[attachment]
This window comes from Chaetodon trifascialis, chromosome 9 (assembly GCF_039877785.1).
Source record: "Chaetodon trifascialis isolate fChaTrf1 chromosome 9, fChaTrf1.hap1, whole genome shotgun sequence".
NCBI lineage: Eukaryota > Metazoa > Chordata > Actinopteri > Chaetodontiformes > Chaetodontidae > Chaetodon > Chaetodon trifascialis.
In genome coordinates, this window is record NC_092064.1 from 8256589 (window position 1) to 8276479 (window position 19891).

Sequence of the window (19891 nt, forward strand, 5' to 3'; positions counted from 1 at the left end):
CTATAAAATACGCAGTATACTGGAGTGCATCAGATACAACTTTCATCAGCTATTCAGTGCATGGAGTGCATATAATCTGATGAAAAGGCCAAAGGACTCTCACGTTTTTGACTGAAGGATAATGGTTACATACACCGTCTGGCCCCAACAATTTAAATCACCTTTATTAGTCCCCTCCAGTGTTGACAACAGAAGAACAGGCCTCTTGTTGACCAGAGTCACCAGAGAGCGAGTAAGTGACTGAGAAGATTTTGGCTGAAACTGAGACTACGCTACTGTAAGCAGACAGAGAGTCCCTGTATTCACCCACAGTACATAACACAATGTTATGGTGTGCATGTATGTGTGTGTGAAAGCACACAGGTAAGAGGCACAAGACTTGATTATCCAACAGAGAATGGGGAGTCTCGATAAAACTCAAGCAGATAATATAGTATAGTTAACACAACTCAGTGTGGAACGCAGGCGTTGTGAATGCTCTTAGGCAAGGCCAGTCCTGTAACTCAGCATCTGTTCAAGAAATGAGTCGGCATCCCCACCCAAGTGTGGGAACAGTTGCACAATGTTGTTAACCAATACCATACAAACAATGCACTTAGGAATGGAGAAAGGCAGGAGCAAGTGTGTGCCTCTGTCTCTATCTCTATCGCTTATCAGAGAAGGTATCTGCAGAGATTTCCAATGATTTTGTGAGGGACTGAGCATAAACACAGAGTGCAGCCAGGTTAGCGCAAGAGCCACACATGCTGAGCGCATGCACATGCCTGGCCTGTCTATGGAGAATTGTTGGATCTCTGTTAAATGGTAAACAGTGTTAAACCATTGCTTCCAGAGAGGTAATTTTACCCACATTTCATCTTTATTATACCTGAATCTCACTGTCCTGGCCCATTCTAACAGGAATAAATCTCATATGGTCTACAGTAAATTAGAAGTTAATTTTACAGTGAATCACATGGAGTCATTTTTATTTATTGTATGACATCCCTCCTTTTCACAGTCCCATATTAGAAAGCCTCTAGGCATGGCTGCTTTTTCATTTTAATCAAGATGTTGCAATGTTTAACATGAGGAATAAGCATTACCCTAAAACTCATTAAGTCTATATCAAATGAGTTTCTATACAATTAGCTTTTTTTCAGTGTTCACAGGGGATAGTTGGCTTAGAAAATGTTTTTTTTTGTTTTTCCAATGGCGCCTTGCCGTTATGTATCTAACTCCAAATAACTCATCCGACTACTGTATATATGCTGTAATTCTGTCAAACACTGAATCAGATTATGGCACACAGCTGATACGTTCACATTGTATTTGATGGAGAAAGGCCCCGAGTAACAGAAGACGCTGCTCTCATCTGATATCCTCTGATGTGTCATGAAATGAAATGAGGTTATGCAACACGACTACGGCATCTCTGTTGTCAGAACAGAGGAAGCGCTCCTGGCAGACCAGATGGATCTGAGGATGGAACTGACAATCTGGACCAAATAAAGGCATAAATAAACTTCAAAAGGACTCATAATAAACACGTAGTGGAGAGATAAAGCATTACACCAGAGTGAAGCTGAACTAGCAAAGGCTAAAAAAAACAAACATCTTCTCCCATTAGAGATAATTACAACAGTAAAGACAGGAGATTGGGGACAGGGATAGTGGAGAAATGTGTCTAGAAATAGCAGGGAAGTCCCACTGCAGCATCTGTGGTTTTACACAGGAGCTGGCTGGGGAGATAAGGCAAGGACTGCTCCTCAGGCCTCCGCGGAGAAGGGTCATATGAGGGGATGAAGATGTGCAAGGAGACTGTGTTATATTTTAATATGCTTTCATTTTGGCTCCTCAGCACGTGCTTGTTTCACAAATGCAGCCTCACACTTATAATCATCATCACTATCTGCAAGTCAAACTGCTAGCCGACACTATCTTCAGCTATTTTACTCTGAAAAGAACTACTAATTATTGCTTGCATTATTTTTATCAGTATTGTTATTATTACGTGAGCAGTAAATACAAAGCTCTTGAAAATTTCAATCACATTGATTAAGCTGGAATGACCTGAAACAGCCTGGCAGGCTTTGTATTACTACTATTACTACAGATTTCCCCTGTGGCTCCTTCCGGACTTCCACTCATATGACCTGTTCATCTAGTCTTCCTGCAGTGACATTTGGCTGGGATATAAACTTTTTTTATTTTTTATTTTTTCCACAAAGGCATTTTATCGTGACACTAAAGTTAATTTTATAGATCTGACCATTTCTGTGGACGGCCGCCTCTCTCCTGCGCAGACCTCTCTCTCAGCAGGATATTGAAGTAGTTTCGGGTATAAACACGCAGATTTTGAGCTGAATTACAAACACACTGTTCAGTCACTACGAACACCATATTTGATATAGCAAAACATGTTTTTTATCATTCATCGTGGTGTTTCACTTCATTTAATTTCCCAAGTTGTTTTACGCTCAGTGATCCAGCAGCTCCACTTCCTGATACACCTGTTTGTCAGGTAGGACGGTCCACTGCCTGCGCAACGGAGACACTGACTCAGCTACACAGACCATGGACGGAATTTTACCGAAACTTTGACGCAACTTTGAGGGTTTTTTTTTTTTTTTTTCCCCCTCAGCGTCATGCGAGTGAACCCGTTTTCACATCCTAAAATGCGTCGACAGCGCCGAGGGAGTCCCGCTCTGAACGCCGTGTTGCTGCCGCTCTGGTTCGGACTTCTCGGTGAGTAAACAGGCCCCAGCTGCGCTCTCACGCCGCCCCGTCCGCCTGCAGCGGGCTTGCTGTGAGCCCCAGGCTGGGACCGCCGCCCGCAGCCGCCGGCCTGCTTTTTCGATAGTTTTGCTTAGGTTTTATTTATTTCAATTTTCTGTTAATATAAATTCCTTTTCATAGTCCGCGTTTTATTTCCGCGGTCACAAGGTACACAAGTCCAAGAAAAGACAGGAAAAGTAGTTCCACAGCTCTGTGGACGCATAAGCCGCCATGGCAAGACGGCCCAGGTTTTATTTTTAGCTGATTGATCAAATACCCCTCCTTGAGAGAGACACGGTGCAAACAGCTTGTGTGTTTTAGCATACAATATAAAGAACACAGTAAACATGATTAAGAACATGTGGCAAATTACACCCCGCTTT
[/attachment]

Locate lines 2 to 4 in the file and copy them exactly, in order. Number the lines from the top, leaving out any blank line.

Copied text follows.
Source record: "Chaetodon trifascialis isolate fChaTrf1 chromosome 9, fChaTrf1.hap1, whole genome shotgun sequence".
NCBI lineage: Eukaryota > Metazoa > Chordata > Actinopteri > Chaetodontiformes > Chaetodontidae > Chaetodon > Chaetodon trifascialis.
In genome coordinates, this window is record NC_092064.1 from 8256589 (window position 1) to 8276479 (window position 19891).